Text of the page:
Compound Gin is the name given to gins in which the botanicals are added after distillation. These gins have a perhaps unfair reputation as being “cheap,” “low-quality” and “inferior.” This reputation has come from the myriad of store brands, local one-offs and bottom shelf compound gins which have sullied the concept.
Now it is true, I won’t deny it. Compound gins are cheaper to make, and therefore that is why so many bottom shelf gins make their gin this way. But Bendistillery causes us to question this. When a craft distillery takes the time to do it right, why can’t a compound gin be something better than ‘acceptable.’ can it indeed be good?
First thing to note, Crater Lake Gin clearly has a slight golden hue [almost that of a light white wine] largely owing to the botanical infusion.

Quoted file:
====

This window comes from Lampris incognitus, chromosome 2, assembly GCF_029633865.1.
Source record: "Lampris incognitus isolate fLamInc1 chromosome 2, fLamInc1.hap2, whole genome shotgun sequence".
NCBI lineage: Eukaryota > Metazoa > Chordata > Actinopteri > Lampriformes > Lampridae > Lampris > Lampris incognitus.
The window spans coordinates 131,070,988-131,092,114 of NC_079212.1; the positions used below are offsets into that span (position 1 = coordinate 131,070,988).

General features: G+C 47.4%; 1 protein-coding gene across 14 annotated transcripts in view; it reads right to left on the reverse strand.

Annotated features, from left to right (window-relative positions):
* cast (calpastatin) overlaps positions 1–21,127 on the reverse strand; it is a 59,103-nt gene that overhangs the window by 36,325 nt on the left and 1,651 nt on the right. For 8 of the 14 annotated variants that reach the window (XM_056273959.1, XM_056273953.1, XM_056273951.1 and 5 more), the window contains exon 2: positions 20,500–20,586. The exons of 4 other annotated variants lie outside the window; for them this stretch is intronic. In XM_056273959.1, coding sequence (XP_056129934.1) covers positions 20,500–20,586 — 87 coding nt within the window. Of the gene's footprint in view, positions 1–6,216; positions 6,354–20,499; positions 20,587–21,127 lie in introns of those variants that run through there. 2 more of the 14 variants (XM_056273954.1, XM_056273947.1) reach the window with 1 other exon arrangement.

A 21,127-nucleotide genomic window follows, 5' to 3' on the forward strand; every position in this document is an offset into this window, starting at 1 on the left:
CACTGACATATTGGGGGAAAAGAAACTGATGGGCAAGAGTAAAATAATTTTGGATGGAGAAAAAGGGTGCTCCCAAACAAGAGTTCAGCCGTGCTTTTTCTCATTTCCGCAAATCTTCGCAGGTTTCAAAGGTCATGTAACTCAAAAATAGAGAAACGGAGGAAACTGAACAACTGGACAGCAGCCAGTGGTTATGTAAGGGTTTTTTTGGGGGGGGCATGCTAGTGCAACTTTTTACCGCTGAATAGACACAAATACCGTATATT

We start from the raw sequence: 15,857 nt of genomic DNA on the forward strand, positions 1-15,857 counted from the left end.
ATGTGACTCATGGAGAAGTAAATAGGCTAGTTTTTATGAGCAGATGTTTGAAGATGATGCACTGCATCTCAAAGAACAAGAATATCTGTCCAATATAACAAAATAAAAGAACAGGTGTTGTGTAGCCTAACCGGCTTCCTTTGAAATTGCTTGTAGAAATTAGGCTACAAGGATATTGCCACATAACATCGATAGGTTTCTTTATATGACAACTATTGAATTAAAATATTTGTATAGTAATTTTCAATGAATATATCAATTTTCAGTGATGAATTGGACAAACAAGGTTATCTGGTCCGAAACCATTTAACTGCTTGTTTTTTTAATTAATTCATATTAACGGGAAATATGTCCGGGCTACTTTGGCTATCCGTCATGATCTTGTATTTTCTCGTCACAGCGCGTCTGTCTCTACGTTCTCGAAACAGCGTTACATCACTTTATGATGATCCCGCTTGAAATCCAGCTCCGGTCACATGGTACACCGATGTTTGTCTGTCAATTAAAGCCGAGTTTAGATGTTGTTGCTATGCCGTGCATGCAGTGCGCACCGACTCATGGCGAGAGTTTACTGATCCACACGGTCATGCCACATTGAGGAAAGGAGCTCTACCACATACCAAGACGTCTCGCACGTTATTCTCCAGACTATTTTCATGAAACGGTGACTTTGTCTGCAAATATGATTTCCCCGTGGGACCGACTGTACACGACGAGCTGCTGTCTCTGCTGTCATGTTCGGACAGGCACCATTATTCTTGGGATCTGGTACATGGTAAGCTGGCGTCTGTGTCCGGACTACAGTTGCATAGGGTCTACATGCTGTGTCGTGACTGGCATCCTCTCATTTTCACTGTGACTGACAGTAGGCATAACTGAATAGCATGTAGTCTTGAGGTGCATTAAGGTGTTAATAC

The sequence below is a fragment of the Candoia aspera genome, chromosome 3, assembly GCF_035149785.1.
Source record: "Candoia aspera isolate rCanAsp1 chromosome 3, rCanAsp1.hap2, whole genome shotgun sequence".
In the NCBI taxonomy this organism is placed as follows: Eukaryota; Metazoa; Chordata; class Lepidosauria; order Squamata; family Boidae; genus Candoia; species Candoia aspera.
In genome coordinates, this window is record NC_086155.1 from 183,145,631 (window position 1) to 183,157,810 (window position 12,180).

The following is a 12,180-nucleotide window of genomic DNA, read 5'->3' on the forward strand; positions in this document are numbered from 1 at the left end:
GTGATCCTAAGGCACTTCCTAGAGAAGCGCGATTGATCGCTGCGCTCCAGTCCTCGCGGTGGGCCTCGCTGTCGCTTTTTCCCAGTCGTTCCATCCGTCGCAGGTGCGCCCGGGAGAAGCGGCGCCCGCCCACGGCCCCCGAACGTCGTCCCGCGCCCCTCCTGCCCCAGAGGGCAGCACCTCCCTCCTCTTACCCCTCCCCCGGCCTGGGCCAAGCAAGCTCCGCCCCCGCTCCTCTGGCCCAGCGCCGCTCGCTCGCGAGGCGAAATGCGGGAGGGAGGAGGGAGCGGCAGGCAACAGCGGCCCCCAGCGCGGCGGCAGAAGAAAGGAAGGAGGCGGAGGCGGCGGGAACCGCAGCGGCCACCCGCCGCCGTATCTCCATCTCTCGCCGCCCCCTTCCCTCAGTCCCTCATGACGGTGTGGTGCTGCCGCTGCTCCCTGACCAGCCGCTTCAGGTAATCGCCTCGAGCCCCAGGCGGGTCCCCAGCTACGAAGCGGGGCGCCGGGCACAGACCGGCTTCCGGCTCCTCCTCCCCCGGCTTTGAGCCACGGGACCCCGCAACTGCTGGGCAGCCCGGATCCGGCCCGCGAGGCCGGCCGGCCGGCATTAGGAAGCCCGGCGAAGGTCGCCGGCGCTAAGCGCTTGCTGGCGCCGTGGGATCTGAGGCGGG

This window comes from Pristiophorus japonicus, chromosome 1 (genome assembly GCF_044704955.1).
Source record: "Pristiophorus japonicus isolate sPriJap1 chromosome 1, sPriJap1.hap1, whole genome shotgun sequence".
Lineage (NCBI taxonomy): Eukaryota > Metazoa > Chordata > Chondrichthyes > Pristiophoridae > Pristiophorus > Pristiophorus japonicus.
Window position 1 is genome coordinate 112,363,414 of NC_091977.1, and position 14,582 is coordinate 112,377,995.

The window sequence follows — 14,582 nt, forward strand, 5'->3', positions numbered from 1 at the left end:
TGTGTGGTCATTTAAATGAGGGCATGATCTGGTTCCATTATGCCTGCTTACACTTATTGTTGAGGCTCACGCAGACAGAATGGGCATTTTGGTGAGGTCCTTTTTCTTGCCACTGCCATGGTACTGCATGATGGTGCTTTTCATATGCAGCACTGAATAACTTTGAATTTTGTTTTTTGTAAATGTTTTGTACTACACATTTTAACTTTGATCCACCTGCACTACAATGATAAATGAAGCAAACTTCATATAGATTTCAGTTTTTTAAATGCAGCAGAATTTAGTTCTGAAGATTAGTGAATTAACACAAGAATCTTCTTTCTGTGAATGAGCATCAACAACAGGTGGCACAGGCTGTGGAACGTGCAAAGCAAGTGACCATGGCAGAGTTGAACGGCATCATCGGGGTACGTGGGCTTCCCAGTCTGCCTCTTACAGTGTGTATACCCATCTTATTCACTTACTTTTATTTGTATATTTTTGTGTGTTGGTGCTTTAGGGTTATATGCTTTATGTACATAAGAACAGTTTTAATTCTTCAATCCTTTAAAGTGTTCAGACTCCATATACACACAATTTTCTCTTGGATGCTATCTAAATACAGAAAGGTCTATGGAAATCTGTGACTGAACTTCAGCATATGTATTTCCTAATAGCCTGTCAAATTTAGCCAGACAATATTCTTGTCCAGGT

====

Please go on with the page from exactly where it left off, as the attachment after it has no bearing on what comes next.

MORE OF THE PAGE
Enter The Compound The nose is a little bit harsh. A vivid note of alcohol burn and a hint of mild fresh juniper.
The taste is one that I find rather pleasing though. True, there is a bit or harshness there. At 95 Proof, its not to say that the harsh edge is disingenuous, I’d only go as far as saying that it tastes noticeably harsher than other gins at this similar proof point.